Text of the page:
A juvenile alleged to have committed an act of juvenile delinquency shall not be proceeded against in any court of the United States unless the Attorney General, after investigation, certifies to an appropriate district court of the United States that the juvenile court or other appropriate court of a state (1) does not have jurisdiction or refuses to assume jurisdiction over said juvenile with respect to such alleged act of juvenile delinquency.... (emphasis added)
A certification stating that the juvenile court of San Diego County refused to assume jurisdiction over Doe was timely filed in the appropriate district court. Doe claims, on appeal, that certification was ineffective because the underlying criminal act was committed in Imperial County, and therefore, filing a certification from the Imperial County Courts was essential before the district court could proceed against him. The government concedes that the crime occurred in Imperial County-and thus that a certification referring to Imperial County would have been more appropriate. The government, however, claims such error does not require reversing Doe's conviction.6 We find that this certification was sufficient to allow the district court to proceed against Doe.
If the existence of an accurate certification is jurisdictional, the conviction must be reversed. It is our view that the filing of an accurate certification is not jurisdictional.
We conclude from the language of the statute that a district court has jurisdiction over a juvenile if that juvenile is "alleged to have committed an act of juvenile delinquency...." While the statute quite clearly requires the filing of a certification before the district court can institute proceedings against the juvenile, the statute does not require the trial judge to determine, sua sponte, if the certificate filed refers to the appropriate state court before instituting binding proceedings against the juvenile. Where, as here, a certificate was timely filed, and that certificate appeared regular on its face, the trial judge has no duty independently to investigate and determine if the certificate refers to the proper state court. Moreover, not only did defense counsel fail to object to the certification, she agreed that it was "appropriate."7 We believe that the trial judge can rely on the representations by the United States Attorney, particularly in the face of acquiescence by defense counsel, that the certification is accurate. The district court judge is then free to proceed against the juvenile.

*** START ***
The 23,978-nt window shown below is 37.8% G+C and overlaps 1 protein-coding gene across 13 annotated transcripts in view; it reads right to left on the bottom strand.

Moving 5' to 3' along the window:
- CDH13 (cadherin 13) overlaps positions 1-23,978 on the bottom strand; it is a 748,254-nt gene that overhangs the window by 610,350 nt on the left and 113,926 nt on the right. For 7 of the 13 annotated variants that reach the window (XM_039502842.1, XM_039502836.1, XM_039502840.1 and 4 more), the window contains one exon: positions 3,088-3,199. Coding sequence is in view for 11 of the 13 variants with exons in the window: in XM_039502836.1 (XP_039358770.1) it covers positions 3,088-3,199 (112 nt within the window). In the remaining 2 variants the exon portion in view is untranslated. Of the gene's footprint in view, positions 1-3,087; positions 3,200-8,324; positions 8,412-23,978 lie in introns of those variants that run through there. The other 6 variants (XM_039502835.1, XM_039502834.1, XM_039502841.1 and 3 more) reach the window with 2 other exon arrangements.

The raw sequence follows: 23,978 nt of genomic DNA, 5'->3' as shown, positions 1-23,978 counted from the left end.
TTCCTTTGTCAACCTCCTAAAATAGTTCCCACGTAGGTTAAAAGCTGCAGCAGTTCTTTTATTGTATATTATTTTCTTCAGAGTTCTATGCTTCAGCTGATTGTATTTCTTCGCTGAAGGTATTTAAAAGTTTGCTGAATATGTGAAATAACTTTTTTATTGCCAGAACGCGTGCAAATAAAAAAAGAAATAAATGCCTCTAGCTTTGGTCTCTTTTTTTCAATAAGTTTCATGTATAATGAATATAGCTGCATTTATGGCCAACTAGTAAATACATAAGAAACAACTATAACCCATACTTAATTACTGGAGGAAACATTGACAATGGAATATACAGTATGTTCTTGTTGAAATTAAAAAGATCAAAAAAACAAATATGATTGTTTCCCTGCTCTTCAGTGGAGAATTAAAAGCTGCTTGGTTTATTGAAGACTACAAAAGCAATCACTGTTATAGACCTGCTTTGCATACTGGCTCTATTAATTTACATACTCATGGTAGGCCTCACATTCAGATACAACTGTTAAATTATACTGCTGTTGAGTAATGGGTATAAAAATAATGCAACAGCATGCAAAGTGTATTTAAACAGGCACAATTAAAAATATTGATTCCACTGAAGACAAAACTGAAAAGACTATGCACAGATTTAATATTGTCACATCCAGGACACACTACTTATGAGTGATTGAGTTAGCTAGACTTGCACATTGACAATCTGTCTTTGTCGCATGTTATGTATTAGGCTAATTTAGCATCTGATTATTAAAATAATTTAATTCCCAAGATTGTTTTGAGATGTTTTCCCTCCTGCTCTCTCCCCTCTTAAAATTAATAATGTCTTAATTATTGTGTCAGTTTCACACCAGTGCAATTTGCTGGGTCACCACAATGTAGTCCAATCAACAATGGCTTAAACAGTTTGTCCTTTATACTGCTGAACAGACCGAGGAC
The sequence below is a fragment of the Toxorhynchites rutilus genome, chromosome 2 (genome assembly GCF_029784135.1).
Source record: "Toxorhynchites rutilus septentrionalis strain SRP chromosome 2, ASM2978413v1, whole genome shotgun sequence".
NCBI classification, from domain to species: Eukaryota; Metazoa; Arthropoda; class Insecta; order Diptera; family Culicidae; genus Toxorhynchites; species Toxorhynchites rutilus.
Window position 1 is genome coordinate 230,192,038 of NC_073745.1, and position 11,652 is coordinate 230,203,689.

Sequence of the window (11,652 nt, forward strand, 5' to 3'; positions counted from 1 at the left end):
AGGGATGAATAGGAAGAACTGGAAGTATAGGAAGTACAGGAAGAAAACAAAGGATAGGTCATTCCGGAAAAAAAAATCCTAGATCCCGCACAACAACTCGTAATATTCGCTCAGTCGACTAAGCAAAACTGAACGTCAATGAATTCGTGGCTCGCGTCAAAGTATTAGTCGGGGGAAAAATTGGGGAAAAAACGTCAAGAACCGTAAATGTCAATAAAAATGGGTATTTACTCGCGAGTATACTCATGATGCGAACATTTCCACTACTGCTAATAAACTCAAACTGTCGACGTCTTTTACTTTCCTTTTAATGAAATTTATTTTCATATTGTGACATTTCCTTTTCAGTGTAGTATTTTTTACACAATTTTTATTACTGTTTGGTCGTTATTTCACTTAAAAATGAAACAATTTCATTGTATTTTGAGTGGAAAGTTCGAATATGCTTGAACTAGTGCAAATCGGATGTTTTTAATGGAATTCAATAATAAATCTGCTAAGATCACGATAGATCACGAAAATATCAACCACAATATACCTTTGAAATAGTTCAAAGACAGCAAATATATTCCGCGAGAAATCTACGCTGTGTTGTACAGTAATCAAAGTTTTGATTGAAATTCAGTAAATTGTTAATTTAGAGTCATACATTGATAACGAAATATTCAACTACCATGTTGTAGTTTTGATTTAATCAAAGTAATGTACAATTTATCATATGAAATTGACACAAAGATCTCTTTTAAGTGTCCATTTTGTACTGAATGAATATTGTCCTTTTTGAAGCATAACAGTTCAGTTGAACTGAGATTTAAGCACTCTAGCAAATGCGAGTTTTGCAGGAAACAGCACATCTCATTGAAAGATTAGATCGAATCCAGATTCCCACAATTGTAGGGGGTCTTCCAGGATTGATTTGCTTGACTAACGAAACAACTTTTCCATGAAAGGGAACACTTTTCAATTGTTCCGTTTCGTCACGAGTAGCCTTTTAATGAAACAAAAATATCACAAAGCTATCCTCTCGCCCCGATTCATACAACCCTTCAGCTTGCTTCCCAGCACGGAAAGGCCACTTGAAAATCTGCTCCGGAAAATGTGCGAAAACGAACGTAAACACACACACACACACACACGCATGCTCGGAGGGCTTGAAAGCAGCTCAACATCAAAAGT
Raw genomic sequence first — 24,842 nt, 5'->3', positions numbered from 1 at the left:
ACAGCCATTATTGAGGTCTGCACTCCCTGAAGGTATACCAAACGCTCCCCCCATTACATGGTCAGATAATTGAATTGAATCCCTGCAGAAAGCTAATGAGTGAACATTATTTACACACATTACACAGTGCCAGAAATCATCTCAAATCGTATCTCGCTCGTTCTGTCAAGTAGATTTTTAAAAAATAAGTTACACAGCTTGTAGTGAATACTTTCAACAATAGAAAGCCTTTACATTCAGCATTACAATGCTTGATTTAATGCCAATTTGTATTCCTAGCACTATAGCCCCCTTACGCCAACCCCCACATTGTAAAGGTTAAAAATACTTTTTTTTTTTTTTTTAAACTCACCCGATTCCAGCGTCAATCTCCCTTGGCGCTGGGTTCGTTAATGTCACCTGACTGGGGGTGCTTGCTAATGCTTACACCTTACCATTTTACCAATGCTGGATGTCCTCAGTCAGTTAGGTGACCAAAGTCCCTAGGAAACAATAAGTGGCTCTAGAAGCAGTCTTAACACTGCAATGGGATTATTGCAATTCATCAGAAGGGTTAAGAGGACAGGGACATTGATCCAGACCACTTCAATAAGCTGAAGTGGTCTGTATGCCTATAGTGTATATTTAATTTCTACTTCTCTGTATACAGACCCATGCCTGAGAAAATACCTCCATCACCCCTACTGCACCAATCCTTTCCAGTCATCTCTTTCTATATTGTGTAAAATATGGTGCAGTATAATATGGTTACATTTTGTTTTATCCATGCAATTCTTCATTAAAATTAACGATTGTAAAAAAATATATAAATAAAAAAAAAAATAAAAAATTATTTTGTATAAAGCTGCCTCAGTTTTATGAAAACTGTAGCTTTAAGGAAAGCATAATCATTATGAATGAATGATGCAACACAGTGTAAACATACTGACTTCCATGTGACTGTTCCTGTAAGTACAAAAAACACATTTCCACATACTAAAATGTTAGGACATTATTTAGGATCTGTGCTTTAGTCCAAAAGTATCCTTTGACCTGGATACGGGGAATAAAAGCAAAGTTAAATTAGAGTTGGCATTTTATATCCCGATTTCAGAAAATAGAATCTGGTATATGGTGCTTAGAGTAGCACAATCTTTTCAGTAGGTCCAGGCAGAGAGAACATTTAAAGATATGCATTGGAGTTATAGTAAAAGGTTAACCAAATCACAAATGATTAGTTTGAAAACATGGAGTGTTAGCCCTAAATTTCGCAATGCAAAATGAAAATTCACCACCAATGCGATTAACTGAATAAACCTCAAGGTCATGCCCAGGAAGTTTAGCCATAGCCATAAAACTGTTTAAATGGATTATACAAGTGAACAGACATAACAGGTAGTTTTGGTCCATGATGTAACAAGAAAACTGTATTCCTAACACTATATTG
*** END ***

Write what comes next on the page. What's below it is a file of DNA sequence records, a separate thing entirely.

Moreover, we do not believe that the error within the certification requires reversal of Doe's conviction on any non-jurisdictional ground. We note that the defendant made no objection to the certification at the trial court level. In fact, at a pretrial motion Doe's attorney stated to the district court: "the appropriate certification was filed stating that the State court did not wish jurisdiction over Mr. (Doe)." The general rule is that a party must object to an error at the first opportunity, or that error is waived. See Fed.R.Crim.P. 51. Defense counsel was aware that the certification, stated that San Diego County courts refused to assume jurisdiction. She had access to the facts showing that the criminal activity occurred in Imperial County. Thus, any objection to the error in the certification should have been made to the district court judge at the earliest opportunity. We are cognizant of the fact that Rule 52(b) of the Federal Rules of Criminal Procedure allows an appellate court to notice "plain error" even though no objection to the error was made at trial. This rule is applicable only in exceptional circumstances when necessary to "prevent a miscarriage of justice, or to preserve the integrity and reputation of the judicial process." United States v. Eskridge, 456 F.2d 1202, 1205 (9th Cir.), cert. denied, 409 U.S. 883, 93 S.Ct. 171, 34 L.Ed.2d 138 (1972). We do not believe that such circumstances exist here, and we therefore find that any error was waived.8
The judgments are AFFIRMED.
BOOCHEVER, Circuit Judge, concurring: